that "the mammals of the Lower Eocene exhibit a greater percentage of types that walk on the soles of their feet, while the successive periods exhibit an increasing number of those that walk on the toes; while the hoofed animals and Carnivora of recent times nearly all have the heel high in the air, the principal exceptions being the elephant and bear families." After presenting the gradual osteological changes of the foot, from the earlier types to the later ones, through several lines of descent, considering also the teeth as well, he says: "The relation of man to this history is highly interesting. Thus, in all generalized points, his limbs are those of the primitive type, so common in the Eocene. He is plantigrade, has five toes, separated tarsals and carpals, short heel, rather flat astragalus, and neither hoofs nor claws, but something between the two; the bones of the forearm and leg are not so unequal as in the higher types, and remain entirely distinct from each other, and the ankle-joint is not so perfect as in many of them. In his teeth his character is thoroughly primitive. . . .
"His structural superiority consists solely in the complexity and size of his brain. A very important lesson is derived from these and kindred facts. The monkeys were anticipated in the greater fields of the world's activity by more powerful rivals. The ancestors of the ungulates held the fields and the swamps, and the Carnivora, driven by hunger, learned the arts and cruelties of the chase. The weaker ancestors of the Quadrumana possessed neither speed nor weapons of offense and defense, and nothing but an arboreal life was left them, where they developed the prehensile powers of the feet. Their digestive system unspecialized, their food various, their life the price of ceaseless vigilance, no wonder that their inquisitiveness and wakefulness were stimulated and developed, which is the condition of progressive intelligence"—adding that "the race has not been to the swift, nor the battle to the strong." Prof. Cope shows in this case that "the survival of the fittest has been the survival of the most intelligent, and natural selection proves to be, in its highest animal phase, intelligent selection."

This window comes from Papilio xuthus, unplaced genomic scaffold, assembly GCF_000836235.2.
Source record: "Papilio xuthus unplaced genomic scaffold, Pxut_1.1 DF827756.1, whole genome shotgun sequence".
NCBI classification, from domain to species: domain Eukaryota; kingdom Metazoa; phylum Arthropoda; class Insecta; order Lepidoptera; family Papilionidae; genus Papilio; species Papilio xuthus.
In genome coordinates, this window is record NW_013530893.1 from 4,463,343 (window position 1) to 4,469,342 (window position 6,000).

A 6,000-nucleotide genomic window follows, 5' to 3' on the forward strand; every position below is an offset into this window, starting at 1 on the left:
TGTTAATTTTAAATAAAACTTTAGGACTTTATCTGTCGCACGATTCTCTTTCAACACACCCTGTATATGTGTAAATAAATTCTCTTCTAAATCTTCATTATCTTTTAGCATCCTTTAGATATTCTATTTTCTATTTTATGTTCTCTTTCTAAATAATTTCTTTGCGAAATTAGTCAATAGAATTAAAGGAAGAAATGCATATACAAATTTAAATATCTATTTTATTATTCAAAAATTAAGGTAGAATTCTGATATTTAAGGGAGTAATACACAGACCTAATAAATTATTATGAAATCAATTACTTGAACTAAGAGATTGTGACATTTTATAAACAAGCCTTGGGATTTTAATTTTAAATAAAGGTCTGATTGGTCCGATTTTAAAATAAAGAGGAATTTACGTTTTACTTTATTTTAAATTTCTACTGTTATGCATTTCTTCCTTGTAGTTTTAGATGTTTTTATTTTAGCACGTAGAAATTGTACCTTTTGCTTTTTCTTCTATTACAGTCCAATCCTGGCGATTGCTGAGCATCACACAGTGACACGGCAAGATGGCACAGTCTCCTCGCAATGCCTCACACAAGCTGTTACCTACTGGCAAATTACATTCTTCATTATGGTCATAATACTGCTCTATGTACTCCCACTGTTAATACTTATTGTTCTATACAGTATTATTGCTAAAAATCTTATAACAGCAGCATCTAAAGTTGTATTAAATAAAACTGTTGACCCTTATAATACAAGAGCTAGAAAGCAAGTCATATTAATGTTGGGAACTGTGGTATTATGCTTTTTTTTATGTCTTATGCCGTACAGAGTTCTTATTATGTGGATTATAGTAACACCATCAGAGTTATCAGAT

Prof. Fiske has in a clearer way shown that when variations in intelligence became more important than variations in physical structure, then they were seized upon, to the relative exclusion of the latter.
It is intelligent strength, other things being equal, that conquers the savage, and the gradual selection of the best and biggest brains is not seen alone in man.
In one of the most significant discoveries of Prof. Marsh, the mammalia are found to show an increase in the size of the brain coincident with their succession in the rocks.
One of the most extraordinary mammals from the Tertiary beds of the West is the Dinoceras, with its rhinoceros and elephant characters, its skull ornamented with prominent tubercles, its unique den-